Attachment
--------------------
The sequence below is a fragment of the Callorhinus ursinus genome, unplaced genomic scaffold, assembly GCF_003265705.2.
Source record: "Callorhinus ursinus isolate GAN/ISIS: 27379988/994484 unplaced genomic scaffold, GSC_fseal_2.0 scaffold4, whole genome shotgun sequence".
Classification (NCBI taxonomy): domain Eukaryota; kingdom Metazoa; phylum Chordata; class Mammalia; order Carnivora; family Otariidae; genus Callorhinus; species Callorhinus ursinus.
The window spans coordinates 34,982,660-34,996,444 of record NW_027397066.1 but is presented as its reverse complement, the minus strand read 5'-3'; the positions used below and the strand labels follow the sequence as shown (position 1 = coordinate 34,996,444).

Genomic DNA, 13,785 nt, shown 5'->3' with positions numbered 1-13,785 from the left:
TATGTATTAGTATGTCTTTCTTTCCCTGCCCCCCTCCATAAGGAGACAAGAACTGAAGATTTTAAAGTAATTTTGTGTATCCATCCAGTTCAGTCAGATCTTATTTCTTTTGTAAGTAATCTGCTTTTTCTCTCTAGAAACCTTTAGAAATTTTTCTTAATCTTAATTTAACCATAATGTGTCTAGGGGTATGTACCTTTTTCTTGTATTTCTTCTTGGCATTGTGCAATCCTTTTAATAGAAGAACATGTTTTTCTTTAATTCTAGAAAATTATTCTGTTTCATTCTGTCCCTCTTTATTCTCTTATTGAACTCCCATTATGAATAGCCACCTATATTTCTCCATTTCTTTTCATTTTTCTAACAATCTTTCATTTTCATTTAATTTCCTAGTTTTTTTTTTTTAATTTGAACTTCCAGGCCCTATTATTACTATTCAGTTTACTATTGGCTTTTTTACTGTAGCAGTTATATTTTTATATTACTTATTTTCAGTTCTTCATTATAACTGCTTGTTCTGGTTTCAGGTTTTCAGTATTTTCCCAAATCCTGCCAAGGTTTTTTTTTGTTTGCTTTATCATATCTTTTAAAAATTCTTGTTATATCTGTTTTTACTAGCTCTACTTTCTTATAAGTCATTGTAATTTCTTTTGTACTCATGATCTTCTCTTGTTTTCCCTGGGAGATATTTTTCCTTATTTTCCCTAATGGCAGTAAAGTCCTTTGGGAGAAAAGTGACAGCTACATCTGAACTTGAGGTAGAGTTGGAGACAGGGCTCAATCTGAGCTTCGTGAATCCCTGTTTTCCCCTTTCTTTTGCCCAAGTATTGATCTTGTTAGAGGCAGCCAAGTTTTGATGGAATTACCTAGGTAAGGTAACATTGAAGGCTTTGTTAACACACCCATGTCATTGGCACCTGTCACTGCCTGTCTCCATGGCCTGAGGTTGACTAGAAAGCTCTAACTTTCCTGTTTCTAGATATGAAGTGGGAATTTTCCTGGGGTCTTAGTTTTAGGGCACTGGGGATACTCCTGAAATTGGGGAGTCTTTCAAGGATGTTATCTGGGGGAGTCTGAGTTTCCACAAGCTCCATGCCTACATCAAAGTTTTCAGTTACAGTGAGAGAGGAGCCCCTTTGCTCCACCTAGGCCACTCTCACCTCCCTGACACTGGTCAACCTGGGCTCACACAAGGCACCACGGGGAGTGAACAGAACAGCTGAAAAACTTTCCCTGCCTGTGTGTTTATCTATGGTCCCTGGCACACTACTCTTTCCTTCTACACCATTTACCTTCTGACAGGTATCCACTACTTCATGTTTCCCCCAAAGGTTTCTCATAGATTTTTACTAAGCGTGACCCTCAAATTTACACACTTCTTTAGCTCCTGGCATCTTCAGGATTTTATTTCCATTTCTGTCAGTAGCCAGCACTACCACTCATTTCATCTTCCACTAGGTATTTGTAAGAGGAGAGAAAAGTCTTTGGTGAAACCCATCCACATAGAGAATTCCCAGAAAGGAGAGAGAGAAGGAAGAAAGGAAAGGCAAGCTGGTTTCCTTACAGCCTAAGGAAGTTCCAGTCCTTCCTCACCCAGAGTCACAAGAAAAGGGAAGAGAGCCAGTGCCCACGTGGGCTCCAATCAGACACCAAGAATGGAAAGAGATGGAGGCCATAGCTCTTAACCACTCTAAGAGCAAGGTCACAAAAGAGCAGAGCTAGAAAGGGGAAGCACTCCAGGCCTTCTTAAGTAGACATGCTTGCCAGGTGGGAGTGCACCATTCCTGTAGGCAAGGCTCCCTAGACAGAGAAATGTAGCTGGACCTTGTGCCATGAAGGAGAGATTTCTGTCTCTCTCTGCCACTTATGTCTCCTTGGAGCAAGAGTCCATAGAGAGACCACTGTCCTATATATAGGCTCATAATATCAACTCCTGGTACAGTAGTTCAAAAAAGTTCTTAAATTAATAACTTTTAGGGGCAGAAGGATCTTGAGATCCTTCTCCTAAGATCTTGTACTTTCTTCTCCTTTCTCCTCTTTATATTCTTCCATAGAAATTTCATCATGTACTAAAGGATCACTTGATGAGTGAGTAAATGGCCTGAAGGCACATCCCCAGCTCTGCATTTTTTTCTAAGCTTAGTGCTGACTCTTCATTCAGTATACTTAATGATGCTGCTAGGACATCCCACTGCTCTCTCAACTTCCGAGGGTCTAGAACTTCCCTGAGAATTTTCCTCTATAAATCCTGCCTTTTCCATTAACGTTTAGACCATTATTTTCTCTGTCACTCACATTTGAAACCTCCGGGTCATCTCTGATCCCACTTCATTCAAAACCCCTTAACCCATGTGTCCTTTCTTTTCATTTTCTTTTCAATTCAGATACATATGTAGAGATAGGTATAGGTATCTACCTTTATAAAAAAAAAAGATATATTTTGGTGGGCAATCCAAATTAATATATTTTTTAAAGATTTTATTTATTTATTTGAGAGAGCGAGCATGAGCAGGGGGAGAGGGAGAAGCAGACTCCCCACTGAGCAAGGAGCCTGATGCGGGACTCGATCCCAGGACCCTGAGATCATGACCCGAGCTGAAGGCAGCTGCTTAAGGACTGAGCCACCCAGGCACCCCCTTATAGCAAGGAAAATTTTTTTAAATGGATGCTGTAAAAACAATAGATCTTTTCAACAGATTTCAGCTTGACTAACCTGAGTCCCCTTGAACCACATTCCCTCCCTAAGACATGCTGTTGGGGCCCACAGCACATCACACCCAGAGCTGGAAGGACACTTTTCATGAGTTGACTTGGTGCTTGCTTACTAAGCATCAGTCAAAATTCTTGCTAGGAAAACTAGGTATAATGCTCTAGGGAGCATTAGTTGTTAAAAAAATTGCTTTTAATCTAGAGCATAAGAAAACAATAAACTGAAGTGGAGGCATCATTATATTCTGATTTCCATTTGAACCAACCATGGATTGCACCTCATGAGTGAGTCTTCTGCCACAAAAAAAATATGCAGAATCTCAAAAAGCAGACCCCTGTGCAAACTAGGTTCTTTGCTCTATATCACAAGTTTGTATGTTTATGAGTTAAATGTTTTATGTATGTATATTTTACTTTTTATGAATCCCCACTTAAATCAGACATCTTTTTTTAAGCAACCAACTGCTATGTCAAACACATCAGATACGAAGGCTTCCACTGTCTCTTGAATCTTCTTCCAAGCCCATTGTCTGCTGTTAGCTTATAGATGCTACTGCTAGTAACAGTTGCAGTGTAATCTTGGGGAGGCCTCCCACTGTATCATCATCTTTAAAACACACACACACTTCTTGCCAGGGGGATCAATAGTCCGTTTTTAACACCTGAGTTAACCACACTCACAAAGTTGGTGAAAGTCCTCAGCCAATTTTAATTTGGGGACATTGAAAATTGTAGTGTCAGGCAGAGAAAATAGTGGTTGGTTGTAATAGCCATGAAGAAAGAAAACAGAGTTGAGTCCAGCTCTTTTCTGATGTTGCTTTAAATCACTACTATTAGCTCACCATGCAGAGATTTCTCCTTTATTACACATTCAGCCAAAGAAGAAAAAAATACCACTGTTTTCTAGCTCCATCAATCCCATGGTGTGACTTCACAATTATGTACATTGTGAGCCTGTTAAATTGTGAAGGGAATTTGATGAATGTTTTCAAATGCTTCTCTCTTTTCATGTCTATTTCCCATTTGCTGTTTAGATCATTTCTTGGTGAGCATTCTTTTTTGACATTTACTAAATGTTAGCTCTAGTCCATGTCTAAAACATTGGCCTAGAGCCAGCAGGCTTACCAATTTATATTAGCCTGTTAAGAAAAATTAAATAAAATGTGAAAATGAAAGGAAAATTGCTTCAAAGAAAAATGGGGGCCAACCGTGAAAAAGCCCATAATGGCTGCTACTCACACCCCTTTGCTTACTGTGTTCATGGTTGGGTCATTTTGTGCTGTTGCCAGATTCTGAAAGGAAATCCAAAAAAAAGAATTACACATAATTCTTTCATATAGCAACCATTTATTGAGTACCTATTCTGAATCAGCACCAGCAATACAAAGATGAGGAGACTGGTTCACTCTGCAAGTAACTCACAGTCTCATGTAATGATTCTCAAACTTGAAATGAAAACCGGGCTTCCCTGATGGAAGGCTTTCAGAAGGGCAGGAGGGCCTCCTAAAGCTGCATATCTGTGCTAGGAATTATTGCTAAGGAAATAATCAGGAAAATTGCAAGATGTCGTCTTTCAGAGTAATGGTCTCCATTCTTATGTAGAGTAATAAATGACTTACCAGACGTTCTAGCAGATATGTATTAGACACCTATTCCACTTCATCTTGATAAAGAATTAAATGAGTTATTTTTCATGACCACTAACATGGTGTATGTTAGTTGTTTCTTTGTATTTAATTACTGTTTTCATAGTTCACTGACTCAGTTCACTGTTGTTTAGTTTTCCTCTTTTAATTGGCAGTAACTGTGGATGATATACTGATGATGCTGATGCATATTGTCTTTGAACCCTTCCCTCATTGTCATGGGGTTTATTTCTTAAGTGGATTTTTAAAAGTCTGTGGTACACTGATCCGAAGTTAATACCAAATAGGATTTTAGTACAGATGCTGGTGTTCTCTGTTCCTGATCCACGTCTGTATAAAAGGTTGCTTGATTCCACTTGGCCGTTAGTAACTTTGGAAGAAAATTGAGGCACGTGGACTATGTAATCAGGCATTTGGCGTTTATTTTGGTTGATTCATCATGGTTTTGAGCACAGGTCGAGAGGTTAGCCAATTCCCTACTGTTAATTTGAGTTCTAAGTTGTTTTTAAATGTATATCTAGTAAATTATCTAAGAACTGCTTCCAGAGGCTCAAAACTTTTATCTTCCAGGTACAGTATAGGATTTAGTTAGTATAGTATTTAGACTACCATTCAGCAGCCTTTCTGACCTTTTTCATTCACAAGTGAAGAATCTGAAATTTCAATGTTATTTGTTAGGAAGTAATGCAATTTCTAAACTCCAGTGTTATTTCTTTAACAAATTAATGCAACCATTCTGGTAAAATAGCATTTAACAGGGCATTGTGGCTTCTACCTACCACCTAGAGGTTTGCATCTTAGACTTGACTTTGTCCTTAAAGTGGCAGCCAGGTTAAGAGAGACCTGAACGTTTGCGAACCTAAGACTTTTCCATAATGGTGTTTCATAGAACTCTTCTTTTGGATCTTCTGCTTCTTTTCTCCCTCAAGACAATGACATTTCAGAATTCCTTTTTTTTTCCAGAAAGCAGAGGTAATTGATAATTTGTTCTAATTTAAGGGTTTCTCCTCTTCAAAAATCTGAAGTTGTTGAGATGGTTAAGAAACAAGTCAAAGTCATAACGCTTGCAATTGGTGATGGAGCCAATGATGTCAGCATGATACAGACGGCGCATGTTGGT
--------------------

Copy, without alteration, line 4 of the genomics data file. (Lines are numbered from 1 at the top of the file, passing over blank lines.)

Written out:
The window spans coordinates 34,982,660-34,996,444 of record NW_027397066.1 but is presented as its reverse complement, the minus strand read 5'-3'; the positions used below and the strand labels follow the sequence as shown (position 1 = coordinate 34,996,444).